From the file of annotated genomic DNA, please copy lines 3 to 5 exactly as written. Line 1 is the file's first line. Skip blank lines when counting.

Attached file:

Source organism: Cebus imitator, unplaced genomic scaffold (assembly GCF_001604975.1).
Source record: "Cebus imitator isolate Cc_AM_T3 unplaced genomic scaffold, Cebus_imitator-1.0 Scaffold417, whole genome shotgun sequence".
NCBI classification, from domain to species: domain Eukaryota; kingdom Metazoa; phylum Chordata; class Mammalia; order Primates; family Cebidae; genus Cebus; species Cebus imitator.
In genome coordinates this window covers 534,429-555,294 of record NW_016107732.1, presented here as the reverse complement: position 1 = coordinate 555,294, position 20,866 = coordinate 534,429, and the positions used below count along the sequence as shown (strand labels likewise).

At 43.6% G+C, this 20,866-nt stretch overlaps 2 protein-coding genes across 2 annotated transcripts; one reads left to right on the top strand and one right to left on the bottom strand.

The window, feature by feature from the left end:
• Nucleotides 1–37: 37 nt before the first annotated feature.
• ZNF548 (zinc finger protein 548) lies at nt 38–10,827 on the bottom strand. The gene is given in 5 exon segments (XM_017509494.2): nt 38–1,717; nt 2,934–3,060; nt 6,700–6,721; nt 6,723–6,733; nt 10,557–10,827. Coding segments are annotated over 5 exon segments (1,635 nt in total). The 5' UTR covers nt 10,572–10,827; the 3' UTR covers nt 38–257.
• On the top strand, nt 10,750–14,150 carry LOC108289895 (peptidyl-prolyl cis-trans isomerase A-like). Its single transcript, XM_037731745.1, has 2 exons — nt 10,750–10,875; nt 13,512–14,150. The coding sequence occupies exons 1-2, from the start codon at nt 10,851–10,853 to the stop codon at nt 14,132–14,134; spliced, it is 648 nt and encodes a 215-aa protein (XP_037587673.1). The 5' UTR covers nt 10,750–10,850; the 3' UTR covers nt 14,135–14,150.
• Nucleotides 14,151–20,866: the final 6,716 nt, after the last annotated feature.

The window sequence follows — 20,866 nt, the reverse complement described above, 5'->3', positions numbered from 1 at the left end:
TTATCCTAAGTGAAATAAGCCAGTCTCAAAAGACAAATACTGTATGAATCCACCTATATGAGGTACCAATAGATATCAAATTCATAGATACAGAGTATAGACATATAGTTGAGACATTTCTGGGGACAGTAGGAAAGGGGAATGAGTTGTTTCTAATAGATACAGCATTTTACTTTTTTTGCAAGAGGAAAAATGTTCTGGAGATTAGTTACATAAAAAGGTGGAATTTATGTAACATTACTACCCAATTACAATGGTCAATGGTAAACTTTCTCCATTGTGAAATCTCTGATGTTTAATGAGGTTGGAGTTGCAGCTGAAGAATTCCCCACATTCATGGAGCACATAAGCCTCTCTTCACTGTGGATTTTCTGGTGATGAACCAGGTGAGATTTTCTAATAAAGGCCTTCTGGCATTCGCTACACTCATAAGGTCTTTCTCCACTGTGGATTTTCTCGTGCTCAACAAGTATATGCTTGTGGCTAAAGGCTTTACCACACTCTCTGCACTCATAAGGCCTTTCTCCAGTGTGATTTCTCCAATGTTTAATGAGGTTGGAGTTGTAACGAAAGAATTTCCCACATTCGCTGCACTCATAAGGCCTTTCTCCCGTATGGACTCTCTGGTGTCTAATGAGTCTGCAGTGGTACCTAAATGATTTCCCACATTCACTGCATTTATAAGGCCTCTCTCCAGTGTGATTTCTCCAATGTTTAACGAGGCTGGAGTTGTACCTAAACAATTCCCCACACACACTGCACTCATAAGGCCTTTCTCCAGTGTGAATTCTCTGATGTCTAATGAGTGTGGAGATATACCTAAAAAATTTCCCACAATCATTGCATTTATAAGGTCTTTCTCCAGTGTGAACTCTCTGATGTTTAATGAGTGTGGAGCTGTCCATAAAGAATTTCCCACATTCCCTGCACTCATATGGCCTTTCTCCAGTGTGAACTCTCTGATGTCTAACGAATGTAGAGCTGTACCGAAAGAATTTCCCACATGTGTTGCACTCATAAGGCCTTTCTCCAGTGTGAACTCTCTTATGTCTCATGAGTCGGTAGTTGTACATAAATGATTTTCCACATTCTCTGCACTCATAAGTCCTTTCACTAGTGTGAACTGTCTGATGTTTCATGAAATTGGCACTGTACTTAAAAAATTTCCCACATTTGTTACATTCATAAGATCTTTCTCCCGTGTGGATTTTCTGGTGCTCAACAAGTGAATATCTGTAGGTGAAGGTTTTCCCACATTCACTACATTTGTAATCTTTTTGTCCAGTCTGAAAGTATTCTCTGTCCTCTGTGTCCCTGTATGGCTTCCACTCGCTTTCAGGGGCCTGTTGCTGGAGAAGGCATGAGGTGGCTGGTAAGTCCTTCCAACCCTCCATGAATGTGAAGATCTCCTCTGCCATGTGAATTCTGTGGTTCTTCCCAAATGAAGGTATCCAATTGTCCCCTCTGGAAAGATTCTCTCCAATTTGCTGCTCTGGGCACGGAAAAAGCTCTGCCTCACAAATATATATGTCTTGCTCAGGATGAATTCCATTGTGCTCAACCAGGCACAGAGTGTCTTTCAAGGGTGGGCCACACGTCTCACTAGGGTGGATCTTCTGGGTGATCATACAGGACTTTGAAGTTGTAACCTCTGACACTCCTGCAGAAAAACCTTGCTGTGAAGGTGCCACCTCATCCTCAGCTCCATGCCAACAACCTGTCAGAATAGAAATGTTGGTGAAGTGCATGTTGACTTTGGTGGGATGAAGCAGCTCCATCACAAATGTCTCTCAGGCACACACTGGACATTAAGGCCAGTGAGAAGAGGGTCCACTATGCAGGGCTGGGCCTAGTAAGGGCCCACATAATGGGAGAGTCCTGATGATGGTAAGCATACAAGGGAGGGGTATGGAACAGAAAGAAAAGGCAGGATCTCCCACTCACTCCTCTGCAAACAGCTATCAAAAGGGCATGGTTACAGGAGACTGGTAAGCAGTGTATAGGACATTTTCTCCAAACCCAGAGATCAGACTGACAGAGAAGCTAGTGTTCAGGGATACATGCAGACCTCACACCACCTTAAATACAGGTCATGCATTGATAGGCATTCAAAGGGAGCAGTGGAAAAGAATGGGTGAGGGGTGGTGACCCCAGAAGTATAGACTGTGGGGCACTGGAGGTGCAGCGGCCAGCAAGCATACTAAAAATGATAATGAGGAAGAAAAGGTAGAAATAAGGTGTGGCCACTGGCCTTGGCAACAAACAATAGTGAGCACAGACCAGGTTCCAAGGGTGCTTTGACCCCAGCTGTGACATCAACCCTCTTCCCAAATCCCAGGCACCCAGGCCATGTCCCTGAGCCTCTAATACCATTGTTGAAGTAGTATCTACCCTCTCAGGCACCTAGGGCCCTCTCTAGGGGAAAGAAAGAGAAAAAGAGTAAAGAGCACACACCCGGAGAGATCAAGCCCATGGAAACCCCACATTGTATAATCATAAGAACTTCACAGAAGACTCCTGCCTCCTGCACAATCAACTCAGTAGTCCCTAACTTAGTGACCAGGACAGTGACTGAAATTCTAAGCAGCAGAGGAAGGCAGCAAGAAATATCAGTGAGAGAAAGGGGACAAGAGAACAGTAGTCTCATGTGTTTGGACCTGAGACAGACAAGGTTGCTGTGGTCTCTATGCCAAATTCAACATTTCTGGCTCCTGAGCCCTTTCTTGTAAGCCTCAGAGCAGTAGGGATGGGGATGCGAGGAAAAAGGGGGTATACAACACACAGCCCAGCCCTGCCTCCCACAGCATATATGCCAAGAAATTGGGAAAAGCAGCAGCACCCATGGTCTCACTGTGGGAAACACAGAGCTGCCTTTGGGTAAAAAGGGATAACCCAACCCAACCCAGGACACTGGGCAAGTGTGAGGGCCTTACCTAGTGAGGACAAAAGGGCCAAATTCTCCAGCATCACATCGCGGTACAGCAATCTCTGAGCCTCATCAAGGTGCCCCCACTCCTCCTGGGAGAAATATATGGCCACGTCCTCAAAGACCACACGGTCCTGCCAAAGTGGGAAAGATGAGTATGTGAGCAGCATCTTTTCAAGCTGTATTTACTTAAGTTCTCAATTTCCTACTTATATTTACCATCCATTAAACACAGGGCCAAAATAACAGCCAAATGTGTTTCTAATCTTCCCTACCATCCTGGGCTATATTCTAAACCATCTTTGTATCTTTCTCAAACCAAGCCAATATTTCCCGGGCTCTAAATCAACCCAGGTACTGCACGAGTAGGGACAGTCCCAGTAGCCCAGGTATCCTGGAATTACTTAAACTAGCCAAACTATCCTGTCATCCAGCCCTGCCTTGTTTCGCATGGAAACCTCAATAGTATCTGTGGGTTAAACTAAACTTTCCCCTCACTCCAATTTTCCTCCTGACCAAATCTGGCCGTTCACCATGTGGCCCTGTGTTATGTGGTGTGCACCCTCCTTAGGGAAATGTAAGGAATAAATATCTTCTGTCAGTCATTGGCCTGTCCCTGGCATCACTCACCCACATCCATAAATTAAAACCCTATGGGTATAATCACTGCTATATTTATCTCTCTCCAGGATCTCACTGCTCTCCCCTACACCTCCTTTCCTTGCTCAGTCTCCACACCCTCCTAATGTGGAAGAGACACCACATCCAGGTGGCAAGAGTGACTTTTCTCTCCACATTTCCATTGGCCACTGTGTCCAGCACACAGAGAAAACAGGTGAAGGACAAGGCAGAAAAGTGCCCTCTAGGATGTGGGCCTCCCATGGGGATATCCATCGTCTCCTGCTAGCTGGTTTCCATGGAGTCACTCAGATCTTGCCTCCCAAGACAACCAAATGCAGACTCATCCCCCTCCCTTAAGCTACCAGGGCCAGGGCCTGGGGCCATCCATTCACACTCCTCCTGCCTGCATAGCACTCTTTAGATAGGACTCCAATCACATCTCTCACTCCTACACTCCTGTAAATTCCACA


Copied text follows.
NCBI classification, from domain to species: domain Eukaryota; kingdom Metazoa; phylum Chordata; class Mammalia; order Primates; family Cebidae; genus Cebus; species Cebus imitator.
In genome coordinates this window covers 534,429-555,294 of record NW_016107732.1, presented here as the reverse complement: position 1 = coordinate 555,294, position 20,866 = coordinate 534,429, and the positions used below count along the sequence as shown (strand labels likewise).

At 43.6% G+C, this 20,866-nt stretch overlaps 2 protein-coding genes across 2 annotated transcripts; one reads left to right on the top strand and one right to left on the bottom strand.